M&S expands plastic-free refill offering as UK lockdown lifts
Marks and Spencer (M&S) has launched its packaging-free refill offering for dried, ambient and frozen foods in a third store due to growing customer demand.
Customers visiting the retailer’s Two Rivers Shopping Centre Store in Staines will be able to choose from more than 50 lines of refillable products, including pasta, rice, cereal, confectionary and frozen fruit. Products will be housed in reusable dispensers and customers will be encouraged to bring their own reusable containers, or to use paper bags available in-store.
M&S first launched its ‘Fill Your Own’ offering on a trial basis in its Hedge End store in Southampton in the latter half of 2019. During the trial, 25 of the 44 lines outsold their pre-packaged counterparts. Across all 44 lines, more than 2,600kg of loose product was sold over a three-month period.
This success prompted the retailer to make the format a permanent offering in Hedge End, and to announce a broader rollout in March. Plans for additional stores were put on hold due to Covid-19 but have now been resumed, with new stores set to be added in 2021.
To make the offering Covid-19-safe, M&S has installed hand sanitisers near the refill stations. It has also chosen to post staff at the refill stations to help customers fill, weigh and pay safely. The business has revealed that four in ten refillable lines have outsold pre-packaged options in 2020 so far, in spite of the pandemic.
“As we continue testing and learning from Fill Your Own, it’s clear that demand for refillables remains strong; we know families particularly enjoy shopping the concept as a fun activity, so our new store in the popular Staines shopping centre is the ideal next location for Fill Your Own,” M&S Food’s director of food technology Paul Willgoss said.
“But most importantly, our customers care about the issue of plastic and this initiative is just one part of our plan to help them reduce, reuse and recycle – because we know our actions today will help to protect the planet tomorrow.”
M&S’s broader plastics packaging strategy – which is embedded in its Plan A for sustainability – is headlined by a 2022 ambition that packaging that could end up with customers will be “widely recycled”. As part of its aim, the retailer is planning to develop one recyclable plastic polymer for use across all of its plastic packaging and removing plastics from products such as clothing, cotton buds and coffee pods.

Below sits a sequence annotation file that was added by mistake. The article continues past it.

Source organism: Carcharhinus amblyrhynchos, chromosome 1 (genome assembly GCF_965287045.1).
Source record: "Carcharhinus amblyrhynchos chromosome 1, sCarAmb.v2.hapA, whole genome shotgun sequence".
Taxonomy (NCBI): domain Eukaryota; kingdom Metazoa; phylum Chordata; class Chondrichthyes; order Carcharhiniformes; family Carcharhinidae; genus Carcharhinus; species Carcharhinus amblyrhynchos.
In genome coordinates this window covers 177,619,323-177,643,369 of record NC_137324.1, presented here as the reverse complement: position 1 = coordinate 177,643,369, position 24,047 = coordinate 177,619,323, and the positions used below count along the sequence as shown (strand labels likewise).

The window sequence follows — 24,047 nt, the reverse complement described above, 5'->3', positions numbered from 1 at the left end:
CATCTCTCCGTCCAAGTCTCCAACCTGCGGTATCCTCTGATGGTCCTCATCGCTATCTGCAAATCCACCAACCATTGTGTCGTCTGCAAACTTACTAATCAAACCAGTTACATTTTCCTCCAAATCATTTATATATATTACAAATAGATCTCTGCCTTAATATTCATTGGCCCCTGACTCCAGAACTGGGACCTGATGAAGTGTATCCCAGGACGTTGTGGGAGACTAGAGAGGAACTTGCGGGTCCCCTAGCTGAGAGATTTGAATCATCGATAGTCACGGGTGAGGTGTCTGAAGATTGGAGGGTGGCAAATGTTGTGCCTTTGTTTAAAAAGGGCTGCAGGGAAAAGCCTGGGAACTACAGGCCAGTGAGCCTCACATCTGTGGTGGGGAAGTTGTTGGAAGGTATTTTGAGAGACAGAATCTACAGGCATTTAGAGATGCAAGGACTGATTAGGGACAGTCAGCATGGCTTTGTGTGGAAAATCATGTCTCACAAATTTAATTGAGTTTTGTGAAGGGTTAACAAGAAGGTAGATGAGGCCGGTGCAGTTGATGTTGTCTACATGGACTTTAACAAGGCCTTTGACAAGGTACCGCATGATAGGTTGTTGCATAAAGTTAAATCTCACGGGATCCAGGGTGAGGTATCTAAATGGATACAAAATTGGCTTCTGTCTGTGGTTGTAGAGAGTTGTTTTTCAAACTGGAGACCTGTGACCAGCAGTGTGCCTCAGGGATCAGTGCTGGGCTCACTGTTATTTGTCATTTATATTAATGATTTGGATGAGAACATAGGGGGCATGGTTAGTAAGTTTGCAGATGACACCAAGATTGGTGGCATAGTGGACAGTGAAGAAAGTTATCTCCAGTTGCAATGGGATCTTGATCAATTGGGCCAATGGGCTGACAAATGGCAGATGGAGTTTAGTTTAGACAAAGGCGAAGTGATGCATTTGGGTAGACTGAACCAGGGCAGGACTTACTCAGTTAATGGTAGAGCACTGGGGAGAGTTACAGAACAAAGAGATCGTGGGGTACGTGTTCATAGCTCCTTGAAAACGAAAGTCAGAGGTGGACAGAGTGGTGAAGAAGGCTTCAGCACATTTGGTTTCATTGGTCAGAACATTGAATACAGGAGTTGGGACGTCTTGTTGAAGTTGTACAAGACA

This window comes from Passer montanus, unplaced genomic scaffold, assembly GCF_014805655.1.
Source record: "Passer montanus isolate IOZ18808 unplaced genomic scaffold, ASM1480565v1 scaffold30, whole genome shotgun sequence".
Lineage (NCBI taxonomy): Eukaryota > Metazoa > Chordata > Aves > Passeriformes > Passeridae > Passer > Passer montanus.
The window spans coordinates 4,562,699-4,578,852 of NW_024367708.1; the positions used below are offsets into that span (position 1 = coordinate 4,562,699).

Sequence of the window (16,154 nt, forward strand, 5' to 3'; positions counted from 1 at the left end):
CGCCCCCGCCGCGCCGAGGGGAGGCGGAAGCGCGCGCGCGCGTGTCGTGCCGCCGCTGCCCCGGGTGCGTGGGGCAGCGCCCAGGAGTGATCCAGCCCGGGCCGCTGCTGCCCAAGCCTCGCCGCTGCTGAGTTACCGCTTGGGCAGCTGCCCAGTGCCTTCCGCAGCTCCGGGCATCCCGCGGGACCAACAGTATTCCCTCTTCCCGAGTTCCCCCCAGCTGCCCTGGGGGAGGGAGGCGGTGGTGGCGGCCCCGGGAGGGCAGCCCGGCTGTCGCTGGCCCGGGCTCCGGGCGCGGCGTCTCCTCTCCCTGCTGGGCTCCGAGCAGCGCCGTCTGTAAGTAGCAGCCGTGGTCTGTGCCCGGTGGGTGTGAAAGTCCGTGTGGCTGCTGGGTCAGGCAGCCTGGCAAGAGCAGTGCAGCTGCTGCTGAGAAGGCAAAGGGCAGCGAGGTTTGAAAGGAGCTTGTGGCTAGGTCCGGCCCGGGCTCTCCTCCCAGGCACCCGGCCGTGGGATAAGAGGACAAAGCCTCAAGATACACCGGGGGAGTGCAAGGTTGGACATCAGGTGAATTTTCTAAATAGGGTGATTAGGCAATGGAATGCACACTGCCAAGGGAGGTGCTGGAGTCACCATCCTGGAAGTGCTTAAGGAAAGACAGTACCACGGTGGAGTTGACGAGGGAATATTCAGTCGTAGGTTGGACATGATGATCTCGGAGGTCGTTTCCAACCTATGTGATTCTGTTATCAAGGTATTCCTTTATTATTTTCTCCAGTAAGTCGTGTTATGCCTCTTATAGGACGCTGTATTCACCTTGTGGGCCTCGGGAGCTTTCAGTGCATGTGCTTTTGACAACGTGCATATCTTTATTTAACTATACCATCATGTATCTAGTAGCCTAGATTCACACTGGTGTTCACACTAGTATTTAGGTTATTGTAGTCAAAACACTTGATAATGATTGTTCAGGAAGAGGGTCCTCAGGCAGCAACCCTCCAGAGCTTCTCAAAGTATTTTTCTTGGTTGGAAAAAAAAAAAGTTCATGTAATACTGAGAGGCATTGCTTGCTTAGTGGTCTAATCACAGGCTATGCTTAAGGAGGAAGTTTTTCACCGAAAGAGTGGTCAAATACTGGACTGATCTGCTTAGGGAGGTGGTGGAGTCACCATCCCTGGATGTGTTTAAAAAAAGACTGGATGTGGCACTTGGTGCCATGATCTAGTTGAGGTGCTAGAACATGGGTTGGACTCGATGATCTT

On reuse, M&S has plumped for individual incentive schemes rather than setting time-bound, numerical targets. It offers customers at all stores with cafes a 25p discount on hot drinks to go when they bring a reusable cup and offers free water refill stations at several stores. A more recent addition to its refill offering was the introduction of a 25p discount for customers bringing reusable containers for food-to-go from its Market Place counters. These can be found in 23 stores and offer both hot and cold lunch options.
Given that only 9% of all plastic ever made has been recycled – and with 82% of UK shoppers now stating that the amount of plastic packaging produced by companies needs to be “drastically reduced” – M&S is not alone in expanding its investments in refill.
Waitrose & Partners’ ‘Unpacked’ scheme, launched last year, was so well-received by shoppers that it was rolled out ahead of schedule. This year saw Asda launch a similar offering at its store in Middleton, Leeds.
Amid initial lockdown restrictions in spring, many retailers were forced to close stores with refill or packaging-free offerings, including Lush and The Body Shop. Elsewhere on the high street, some supermarkets removed loose fruit and veg; some coffee shops stopped accepting refillable cups and some of City to Sea’s busiest Refill stations were closed or experienced a sharp drop in footfall.
The refill movement seems to be slowly but surely gaining traction once more – but efforts will need to scale dramatically if businesses are to rise to the scale of the global plastic pollution problem. The Ellen MacArthur Foundation has calculated that just 2% of the products sold by the world’s biggest consumer goods firms this year came in reusable packaging.
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